GDEP team member, Talia Levine, recently had an article published in Georgia Health News. Her article, featured below, explores shared wildlife and human health risks surrounding a Superfund site on the Georgia coast.
When pollutants escape into our waters, the food chain suffers
Published Nov. 1, 2017 by Georgia Health News
Daniel Parshley slices through a sea trout’s flesh with a quick, clean motion. His instructions are a chant, well-rehearsed, now seemingly part of his muscle memory. Remove the skin, cut off the fatty parts, lose the belly flap, repeat.
Seagulls fly overhead, watching the action, and one dive-bombs a former comrade perched contentedly on a pile. Friendships dissolve when fish filets are up for grabs.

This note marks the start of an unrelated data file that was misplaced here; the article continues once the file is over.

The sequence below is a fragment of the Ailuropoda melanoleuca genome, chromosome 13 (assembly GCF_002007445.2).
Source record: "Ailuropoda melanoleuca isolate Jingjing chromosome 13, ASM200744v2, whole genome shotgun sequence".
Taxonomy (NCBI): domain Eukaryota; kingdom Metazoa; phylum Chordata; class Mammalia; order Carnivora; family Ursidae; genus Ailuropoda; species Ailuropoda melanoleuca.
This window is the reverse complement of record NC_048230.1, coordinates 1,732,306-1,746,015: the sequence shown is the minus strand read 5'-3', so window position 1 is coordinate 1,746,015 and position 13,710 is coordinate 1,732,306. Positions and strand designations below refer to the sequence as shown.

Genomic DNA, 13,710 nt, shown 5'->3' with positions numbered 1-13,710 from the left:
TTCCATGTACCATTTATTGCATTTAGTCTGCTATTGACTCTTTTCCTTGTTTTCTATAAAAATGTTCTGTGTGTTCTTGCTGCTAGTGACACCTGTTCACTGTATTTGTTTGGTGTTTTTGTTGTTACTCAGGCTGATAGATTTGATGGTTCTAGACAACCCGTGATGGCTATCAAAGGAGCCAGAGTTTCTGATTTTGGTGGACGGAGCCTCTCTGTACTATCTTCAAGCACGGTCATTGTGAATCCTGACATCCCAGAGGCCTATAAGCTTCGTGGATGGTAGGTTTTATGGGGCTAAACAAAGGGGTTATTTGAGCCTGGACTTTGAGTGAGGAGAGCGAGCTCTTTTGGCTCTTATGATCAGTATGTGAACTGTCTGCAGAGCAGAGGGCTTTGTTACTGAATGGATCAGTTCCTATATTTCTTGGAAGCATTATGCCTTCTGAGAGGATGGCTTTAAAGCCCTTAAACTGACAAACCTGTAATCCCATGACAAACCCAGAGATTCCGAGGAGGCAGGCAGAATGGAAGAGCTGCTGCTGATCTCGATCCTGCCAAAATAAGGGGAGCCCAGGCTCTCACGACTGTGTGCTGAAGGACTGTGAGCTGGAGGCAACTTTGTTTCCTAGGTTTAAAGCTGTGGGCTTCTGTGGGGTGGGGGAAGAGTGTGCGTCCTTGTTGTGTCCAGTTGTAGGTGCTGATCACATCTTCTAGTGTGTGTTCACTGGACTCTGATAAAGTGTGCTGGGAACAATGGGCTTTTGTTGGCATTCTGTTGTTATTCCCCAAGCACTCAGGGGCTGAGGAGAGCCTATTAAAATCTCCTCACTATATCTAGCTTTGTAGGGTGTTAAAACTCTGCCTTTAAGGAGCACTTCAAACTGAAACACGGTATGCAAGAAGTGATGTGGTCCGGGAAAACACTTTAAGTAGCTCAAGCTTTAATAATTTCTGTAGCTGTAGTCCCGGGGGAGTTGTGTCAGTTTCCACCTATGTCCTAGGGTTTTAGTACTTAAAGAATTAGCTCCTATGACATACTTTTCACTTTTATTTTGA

There’s a reason why Parshley knows his way around a fish.
Parshley began working with the Glynn Environmental Coalition (GEC) just after its inception in 1989, and he became its project manager shortly thereafter. Glynn County, along the Georgia coast, has housed a multitude of industrial operations, and it is now home to four active Superfund sites. These sites are highly contaminated, with hazardous materials present that negatively affect both human health and the environment. They are designated as priorities for cleanup by the Environmental Protection Agency (EPA).
The GEC advocates for a clean environment and a healthy economy for residents while engaging affected communities in the decision-making process for the Superfund sites.